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Jewish World Review Nov. 6, 2001 / 20 Mar-Cheshvan, 5762

Chris Matthews

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Leadership in the moment -- THERE are some things you can't fake. Either you can throw a strike from 60 feet or you can't. Either you can rise to the occasion on the mound at Yankee Stadium with 56,000 people watching or you can't.

A week ago tonight, George W. Bush hit the strike zone in the House that Ruth Built. He did it sporting the most revered insignia in America today: that of the New York Fire Department.

This is about knowing what to do at the moment you have to do it -- and then doing it. It's about that "grace under pressure" that Hemingway gave as his very definition of courage.

Every great leader, a Canadian pollster once told me, must have three things going for him or her: motive, passion and spontaneity. It does no good to have done your homework.

When you get up there on the stage -- or the pitching mound -- you need to feel the crowd's energy and act on it. You must be more than an officeholder. You need to be the leader of the moment as well as the nation.

Like the great shortstops, you can't plant yourself in a fixed position. You need to respond to the ball when hit.

It could be argued that this spontaneity, this ability to respond, is the essence of the American spirit. We are not a nation of plodders or of historic grudge-keeping. We do what we feel like. Right now, we feel like making sure that the horror of Sept. 11 does not enter the history books without adding an entry on the other side of the ledger. The president said it first and best: We will either bring the killers to justice or bring justice to the killers.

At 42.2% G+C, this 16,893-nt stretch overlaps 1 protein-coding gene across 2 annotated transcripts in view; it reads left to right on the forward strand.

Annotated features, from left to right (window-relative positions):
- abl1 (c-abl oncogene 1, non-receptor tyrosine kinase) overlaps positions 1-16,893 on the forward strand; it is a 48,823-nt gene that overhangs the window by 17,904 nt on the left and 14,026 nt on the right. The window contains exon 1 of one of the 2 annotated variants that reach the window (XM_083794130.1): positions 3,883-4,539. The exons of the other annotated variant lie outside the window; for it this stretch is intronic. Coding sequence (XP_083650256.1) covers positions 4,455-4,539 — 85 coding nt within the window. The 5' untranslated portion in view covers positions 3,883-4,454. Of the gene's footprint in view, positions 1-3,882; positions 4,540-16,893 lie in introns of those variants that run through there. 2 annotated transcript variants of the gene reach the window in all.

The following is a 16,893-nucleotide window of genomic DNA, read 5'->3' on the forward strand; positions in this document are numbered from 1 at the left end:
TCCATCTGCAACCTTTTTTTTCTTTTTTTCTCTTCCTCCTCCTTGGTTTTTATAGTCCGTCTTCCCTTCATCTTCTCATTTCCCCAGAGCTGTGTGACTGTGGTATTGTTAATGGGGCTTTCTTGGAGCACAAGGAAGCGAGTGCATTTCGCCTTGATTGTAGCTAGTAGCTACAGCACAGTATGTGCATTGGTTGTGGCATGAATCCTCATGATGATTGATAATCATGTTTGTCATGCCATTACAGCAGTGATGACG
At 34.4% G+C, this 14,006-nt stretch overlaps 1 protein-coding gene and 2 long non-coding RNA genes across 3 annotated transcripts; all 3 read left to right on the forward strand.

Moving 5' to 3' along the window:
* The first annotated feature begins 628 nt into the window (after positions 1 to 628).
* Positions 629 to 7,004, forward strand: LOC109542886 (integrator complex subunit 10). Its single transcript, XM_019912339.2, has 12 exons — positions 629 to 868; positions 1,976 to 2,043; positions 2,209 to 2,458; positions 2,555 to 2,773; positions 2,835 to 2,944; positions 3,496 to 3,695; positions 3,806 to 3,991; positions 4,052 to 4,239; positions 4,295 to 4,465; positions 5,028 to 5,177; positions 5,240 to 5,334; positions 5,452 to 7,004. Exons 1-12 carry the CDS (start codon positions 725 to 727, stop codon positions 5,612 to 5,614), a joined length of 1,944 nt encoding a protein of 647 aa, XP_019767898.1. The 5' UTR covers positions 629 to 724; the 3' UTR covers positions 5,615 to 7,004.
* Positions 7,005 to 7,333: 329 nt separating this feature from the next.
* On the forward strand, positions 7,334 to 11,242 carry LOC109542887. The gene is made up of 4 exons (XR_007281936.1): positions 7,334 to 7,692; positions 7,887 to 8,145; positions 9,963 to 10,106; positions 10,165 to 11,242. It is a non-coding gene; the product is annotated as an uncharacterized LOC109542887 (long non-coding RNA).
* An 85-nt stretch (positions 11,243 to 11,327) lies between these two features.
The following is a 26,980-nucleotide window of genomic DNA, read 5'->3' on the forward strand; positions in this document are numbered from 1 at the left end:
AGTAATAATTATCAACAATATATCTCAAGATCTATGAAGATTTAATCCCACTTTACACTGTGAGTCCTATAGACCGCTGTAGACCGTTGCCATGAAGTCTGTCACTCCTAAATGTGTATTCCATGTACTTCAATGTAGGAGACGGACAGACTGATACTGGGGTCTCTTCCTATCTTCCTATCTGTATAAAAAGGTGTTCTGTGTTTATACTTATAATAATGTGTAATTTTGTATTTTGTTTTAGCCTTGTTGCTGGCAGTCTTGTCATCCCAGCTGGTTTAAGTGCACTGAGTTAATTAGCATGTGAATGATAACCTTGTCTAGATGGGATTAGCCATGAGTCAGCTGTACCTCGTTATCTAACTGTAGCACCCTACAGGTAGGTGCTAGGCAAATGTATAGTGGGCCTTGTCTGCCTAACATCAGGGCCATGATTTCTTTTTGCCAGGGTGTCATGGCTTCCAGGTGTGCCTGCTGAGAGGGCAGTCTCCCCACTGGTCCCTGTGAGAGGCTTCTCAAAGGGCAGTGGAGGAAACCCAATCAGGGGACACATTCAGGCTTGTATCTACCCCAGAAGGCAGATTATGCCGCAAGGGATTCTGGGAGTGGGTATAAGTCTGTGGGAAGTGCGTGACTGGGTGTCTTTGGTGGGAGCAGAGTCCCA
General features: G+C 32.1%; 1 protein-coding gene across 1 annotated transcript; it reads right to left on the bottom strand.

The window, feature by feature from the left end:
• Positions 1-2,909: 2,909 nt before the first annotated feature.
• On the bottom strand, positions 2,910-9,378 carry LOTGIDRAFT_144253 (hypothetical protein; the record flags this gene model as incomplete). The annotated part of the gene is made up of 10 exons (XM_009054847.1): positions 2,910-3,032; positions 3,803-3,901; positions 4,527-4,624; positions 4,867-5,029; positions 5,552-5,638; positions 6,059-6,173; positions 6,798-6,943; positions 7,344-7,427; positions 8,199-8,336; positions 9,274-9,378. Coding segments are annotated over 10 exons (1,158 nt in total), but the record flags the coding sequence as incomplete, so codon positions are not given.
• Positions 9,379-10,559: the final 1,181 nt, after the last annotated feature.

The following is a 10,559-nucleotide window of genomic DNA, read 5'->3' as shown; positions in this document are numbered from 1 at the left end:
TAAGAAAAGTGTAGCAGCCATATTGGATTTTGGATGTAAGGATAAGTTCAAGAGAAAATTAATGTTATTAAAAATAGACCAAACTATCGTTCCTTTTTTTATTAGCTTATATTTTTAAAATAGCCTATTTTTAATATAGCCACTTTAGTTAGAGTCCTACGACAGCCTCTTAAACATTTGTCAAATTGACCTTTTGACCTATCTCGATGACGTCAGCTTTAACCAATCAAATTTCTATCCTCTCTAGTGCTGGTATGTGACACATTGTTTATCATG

But our greater mission is to champion that sense of freedom that lies at our country's heart. We're not talking Democratic or Republican here, but American.

"When an American says that he loves his country," Adlai Stevenson once said, "he means that he loves an inner air, an inner light in which freedom lives and in which a man can draw the breath of self-respect."

Stevenson understood democracy better than most. He was the Democrats' candidate who had to take on Dwight D. Eisenhower in 1952 and 1956. Ike was a political natural. He possessed that magic ingredient of spontaneity that President Bush flashed from the pitching mound on Tuesday. It's what we like to see in our leaders. We like to know that, amid all the Secret Service protection and the words crafted by speechwriters, there's a living, breathing person in that president of ours.

That is what this fight is all about.

Twenty-five years ago, there were only three dozen democracies in the world.

Today, there are 120. Today, the world listens to our music, watches our movies, wears our clothes. If you get to travel around the world, as I've been privileged to do, you'll discover this fact of the 21st century for yourself.

We -- and that means freedom -- are winning the big wars worldwide. Latin America, Asia and Africa are finding and fighting their way toward democracy and open expression of thought. They want to be more like us, less like the tyrannies of old.

Terrorism, never forget, is the weapon of the weak wielded against the strong. It is the desperate, brutal back-swipe at the winners delivered by the embittered losers.

The way to win this fight is to remember and honor the victims and never, ever forget the stakes.

JWR contributor Chris Matthews is the author of "Now, Let Me Tell You What I Really Think". and hosts a CNBC show of the same name. Comment by clicking here.

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